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11 curl-washing tips from real women with kinky-curly hair

curlyWhen your hair is curly, washing it is more methodical than simply jumping in the shower and reaching for the shampoo. The process of cleansing natural curls is kind of like making a soufflĂ©: A lot of waiting around and temperature adjustments are involved in order to keep coils defined and frizz-free. Reason being? No matter what your curl type may be, “Curly hair strands are more fragile than straight hair,” sisters LaToya, LaTasha, and LaTrice Stirrup tell Allure. The three are behind a new line of tools for curls called Kazmaleje. “Each bend along the hair shaft is a weak point. Therefore, it must be handled with care.” On top of that, ringlets tend to tangle easily so necessary precautions must be taken to avoid knots.

With this in mind, I gathered up 11 tried-and-true tips from seven women with natural, curly hair who have wash day down to a science — and some of them you may recognize from YouTube. Thousands of people look to their videos on product essentials and routines to help maintain their curly hair, so their hands-on experience has helped them discover some genius tricks.

Because curls thrive off of the natural oils in your hair, you’ll need to follow these tips only about once a week. Model Aliana King designates Friday, specifically, as her wash day. “My hair can dry and get bigger over the weekend and be ready for work on Monday,” she explains. Read on for all the tips you need for making the most of your wash day.

Step 1: Pre-Poo

Before you even think about turning on your shower, you’ll want to detangle and prep your hair first. Many of the curl experts slather on a deep conditioner, oil, or a no-poo like the DevaCurl No‑Poo Decadence to help them out with the process. “Pre-pooing before jumping into your full wash-day routine helps prep the hair for the wash process,” Courtney Danielle, the creator of Curls and Couture, tells Allure. “Although it’s an extra step, it does make your routine much smoother by softening, making detangling much easier, and adding some extra nourishment to dry hair.”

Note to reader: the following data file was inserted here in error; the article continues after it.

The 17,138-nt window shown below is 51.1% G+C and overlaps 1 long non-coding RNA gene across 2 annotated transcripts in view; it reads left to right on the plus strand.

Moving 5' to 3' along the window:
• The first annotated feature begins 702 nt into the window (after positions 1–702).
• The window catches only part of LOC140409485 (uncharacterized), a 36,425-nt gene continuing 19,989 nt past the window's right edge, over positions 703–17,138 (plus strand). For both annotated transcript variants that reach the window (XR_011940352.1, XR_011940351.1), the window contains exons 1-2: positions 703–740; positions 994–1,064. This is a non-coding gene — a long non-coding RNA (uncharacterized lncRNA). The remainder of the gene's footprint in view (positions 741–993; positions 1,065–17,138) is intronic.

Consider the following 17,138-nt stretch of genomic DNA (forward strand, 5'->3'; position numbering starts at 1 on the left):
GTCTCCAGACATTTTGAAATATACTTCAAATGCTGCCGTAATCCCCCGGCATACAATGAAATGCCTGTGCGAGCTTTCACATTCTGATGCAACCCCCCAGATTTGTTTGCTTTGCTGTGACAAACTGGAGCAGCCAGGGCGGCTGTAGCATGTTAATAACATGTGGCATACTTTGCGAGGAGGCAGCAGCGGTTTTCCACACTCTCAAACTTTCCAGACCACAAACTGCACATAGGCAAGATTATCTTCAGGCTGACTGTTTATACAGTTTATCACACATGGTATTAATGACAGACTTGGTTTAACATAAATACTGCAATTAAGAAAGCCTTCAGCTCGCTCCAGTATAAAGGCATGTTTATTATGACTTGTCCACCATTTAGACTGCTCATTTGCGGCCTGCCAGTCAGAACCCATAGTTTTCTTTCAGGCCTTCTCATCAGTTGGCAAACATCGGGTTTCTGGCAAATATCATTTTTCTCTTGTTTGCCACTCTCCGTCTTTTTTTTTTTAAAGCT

Double up your detangling. “First, finger-detangle. Then, use a wide-tooth comb or detangling brush,” Courtney Danielle suggests. “I like to finger-detangle first because it’s much gentler and I can control how I detangle any knots I come across rather than breaking my hair. I feel if I use a brush immediately, I’m more likely to rip through any knots that I could have easily manipulated with my hands first.”

Be patient. “Allow the pre-poo to sit for 20 to 30 minutes before saturating hair with water,” she says.

Step 2: Shampoo

Now that you’re in the shower and your curls are soaking wet, you’ll need a game plan for getting the most out of your shampoo.

Start at the root. “Try to focus your shampoo on the scalp and hold the ends of your hair together so that it doesn’t get tangled while scrubbing,” Breanna Chevolleau of Mini Marley tells Allure.

Rinse and repeat. “First, [use a clarifying] shampoo while focusing on your scalp before rinsing it out and following up with a moisturizing shampoo,” Rayna Ali-Patterson of Happycurlhappygirl tells Allure. Starting out with the clarifying shampoo helps remove any product buildup, the Stirrup sisters add, while the moisturizing one helps hydrate and detangle hair.

Turn the temperature up. “Rinse out the shampoo with warm water to open up the cuticle,” Ali-Patterson recommends. This helps your hair absorb more moisture from the conditioner in your next step.

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Step 3: Conditioner

Once you’ve shampooed, it’s time for conditioner. Keep these four tips in mind.

Squeeze first. “Gently wring the excess water out of your hair before applying a moisturizing conditioner,” the Stirrups recommend.

Avoid your scalp. “I put SheaMoisture Coconut & Hibiscus Curl & Shine Conditioner on all of my hair except my roots,” King says. “This helps you not have to wash it as often.”

Turn off the shower. If you have time to spare, “let the conditioner sit for five to 10 minutes under a plastic shower cap,” the Stirrups say.

Chill out. “I rinse my hair out with cold water, leaving a little conditioner in my hair,” King says. The cooler temperature helps seal in the moisture from the conditioner.

Step 4: Drying

After your hair is completely washed, you’ve gotta make sure your curls are properly dried and prepped for styling.

Ditch your terrycloth towel. “Instead, use a microfiber towel or T-shirt to dry your hair,” Courtney Danielle says. “Cotton towels have tiny loops that curly hair can get stuck in and cause breakage.”

Skip drying altogether. “I normally don’t dry my hair at all,” King says. “I put a hand towel on my back so that I don’t get wet and put my product in while my hair is wet.”

Taken from Allure. Read the original here.

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Glamour International